Gvahim, which has 20 full-time employees in Tel Aviv, Jerusalem and Ashdod, operates on a budget of NIS 7.5 million (about $2.1 million) per year; its main office is located on the campus of TAU. But the Israeli government funds only 5% of the total; another 5% comes from the municipalities where Gvahim operates, and the remaining 90% from corporate and private donations.
During 2018, Taifeld says he’d like to bring in the Israeli government as a partner to boost Gvahim’s capabilities. He also hopes to create a “Friends of Gvahim” fundraising association with an office somewhere in the United States — possibly New York.
“We are very professional in helping olim. And yet, most olim hear about us only by word of mouth,” he said. “We need to let people in Israel and Jewish communities overseas know more about the work we’re doing. That’s also one of the advantages I have coming from the Jewish Agency, where I have a very good relationship with people there who are relevant to our work.”
From 2001 to 2005, Taifeld was the Jewish Agency’s emissary to Mexico, then spent seven years with the nonprofit Hanoar Hatzionit youth movement, boosting its annual operating revenues from NIS 800,000 in 2005 to NIS 12.5 million when he left in 2012.
He also worked at the commercial office of the Spanish Embassy in Tel Aviv, and headed the Jewish Agency’s northern Latin America operations, which included not only Mexico but also Ecuador, Colombia, Peru, Costa Rica, Cuba, Guatemala and Venezuela.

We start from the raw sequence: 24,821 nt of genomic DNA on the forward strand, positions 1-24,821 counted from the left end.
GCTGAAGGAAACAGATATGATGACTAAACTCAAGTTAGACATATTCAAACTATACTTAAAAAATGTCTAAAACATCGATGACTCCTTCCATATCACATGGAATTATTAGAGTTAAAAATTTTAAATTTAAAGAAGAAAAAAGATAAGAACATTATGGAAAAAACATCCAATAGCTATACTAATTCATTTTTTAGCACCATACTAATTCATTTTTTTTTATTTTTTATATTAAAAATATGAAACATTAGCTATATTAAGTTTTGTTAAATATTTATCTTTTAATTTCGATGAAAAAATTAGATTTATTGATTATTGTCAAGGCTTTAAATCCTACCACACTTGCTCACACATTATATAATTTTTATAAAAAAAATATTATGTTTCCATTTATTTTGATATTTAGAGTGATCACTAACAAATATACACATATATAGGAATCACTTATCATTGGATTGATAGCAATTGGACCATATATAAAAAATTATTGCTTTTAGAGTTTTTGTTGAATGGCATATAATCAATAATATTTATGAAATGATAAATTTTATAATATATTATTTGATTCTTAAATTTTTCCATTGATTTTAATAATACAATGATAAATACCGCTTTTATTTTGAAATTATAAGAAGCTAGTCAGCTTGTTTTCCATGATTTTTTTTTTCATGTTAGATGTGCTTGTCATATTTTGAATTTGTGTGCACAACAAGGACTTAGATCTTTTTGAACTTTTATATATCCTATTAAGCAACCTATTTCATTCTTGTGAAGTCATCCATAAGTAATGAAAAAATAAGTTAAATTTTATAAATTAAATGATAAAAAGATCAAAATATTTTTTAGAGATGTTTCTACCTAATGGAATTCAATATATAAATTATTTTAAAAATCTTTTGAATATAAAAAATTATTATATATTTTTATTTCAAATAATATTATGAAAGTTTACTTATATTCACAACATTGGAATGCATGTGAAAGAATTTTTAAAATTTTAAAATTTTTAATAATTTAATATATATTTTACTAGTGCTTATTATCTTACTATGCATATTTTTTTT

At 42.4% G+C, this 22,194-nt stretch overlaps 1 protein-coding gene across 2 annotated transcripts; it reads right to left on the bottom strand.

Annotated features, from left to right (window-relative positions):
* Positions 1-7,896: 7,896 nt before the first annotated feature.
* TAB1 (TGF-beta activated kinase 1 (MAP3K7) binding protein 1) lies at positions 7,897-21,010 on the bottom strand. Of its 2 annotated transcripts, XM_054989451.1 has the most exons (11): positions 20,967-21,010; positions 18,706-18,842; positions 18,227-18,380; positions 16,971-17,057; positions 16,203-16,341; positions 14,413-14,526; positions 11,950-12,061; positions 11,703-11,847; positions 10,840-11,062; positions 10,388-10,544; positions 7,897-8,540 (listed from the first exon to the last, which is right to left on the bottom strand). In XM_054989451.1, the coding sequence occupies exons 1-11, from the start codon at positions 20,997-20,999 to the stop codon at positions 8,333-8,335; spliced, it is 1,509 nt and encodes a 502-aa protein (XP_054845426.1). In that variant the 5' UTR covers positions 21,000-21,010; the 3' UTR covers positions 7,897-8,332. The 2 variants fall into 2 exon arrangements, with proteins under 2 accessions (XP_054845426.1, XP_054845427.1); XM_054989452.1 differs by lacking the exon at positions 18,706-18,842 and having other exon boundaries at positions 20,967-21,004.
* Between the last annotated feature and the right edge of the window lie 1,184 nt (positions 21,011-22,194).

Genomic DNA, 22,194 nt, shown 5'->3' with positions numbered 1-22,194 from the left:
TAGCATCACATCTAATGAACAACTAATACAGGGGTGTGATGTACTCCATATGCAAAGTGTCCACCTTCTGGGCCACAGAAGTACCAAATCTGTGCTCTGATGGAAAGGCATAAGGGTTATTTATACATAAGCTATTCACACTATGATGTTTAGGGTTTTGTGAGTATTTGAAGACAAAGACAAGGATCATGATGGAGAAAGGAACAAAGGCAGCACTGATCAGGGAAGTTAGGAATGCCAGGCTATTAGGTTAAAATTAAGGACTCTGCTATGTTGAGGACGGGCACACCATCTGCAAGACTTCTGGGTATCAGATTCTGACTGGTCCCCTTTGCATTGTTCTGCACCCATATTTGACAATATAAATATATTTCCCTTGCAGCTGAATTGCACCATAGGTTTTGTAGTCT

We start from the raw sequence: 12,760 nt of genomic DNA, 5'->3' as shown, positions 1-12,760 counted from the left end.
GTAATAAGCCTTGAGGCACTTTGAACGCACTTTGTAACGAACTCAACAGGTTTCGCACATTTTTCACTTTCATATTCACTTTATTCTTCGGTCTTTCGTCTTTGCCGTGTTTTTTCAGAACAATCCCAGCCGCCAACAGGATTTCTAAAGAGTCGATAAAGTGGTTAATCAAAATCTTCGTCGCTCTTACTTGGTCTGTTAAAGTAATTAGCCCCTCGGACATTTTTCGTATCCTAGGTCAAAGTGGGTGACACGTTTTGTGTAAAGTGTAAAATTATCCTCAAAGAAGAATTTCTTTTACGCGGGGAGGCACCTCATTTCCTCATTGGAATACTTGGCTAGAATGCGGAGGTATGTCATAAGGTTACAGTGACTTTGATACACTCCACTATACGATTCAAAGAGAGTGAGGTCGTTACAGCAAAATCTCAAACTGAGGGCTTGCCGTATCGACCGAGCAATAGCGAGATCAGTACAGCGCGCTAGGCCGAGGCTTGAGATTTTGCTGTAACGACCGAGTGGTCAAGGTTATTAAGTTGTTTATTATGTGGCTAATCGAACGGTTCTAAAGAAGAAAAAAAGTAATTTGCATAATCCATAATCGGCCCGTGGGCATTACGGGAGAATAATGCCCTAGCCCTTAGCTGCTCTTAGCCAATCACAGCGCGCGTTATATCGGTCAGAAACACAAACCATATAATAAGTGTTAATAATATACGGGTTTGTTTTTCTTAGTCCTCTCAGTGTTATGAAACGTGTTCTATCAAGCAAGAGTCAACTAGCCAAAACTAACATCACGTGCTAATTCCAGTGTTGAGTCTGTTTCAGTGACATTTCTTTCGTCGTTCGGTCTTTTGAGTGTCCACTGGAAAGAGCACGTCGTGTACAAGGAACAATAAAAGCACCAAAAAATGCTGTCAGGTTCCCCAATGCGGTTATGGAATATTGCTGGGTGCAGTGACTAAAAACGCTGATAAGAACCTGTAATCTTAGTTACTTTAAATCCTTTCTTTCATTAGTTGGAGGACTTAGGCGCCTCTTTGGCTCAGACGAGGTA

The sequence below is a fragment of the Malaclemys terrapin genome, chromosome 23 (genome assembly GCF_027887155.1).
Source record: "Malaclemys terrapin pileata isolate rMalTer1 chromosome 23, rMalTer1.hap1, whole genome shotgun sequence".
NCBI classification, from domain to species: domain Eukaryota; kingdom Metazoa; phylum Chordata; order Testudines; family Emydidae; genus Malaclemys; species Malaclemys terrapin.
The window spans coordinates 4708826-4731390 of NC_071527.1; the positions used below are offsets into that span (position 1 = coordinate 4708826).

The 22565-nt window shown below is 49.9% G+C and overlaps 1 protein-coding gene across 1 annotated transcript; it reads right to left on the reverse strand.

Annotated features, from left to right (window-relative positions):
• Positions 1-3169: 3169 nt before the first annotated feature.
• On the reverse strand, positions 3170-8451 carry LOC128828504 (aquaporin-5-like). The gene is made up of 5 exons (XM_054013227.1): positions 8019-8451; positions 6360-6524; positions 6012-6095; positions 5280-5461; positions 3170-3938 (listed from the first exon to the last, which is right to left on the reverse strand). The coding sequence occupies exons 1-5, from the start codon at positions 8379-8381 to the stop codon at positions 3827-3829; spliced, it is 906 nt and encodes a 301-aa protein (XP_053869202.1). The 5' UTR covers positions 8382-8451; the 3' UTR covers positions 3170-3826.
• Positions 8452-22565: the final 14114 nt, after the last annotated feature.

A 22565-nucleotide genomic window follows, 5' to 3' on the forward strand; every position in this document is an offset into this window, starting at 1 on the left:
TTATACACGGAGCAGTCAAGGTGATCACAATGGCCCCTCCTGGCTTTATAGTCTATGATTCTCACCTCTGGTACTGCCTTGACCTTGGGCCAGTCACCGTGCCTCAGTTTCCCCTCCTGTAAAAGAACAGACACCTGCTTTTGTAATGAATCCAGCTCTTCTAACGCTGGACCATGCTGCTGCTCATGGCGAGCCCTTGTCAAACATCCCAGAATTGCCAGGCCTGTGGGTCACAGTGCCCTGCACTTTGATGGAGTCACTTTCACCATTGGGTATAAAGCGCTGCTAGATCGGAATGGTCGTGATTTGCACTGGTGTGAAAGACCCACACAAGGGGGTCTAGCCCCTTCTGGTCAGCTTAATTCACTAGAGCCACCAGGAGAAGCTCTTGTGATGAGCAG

In 2016, according to government statistics, Israel received 28,172 new immigrants, with the largest numbers coming from Russia (7,221); Ukraine (5,938); France (5,119); the United States (3,242); Great Britain (730) and Brazil (693). During the first five months of 2017, immigration from Russia increased by 13% compared to the year-ago period, from economically troubled Brazil by 29%—and from politically paralyzed Venezuela by an astonishing 142%.
“Throughout Israel’s history, Zionism was always a minor part of migration,” said Taifeld, whose wife is from Slovakia. “Most people came here to find better opportunities, and some are escaping political regimes.”
He noted that while Israel’s living costs and taxes are high, “we’re also a welfare state, so you’re not paying for education, health or security. It’s a question of ideology.”
Yet, he added, “we’re missing a huge opportunity to connect American Jews to the State of Israel. One way is to become more religious and find, in religion, their connection to Judaism. But that’s a problem with liberal Jews. More and more Jewish Americans do not find themselves connected to Israel. Sometimes it’s because of Israeli decisions, and sometimes it’s because of assimilation.”
Noting the dramatic rise in immigration this year from Latin America, Taifeld said he expects Jews to continue flocking to Israel in 2018 from Brazil, whose huge economy is stagnating in the wake of a never-ending corruption scandal, and from Venezuela, where the Maduro regime has turned the once-prosperous oil exporting nation into an international basket case.
Even so, he said, “we do not have a special plan for Latin Americans. They need to adapt here in Israel, just as Ukrainians and Canadians do. We tell all the olim, ‘you’ll have many ups and many downs the first year, but in the end, you’ll be more resilient — with the assurance that you’re not the only one who has passed through this.”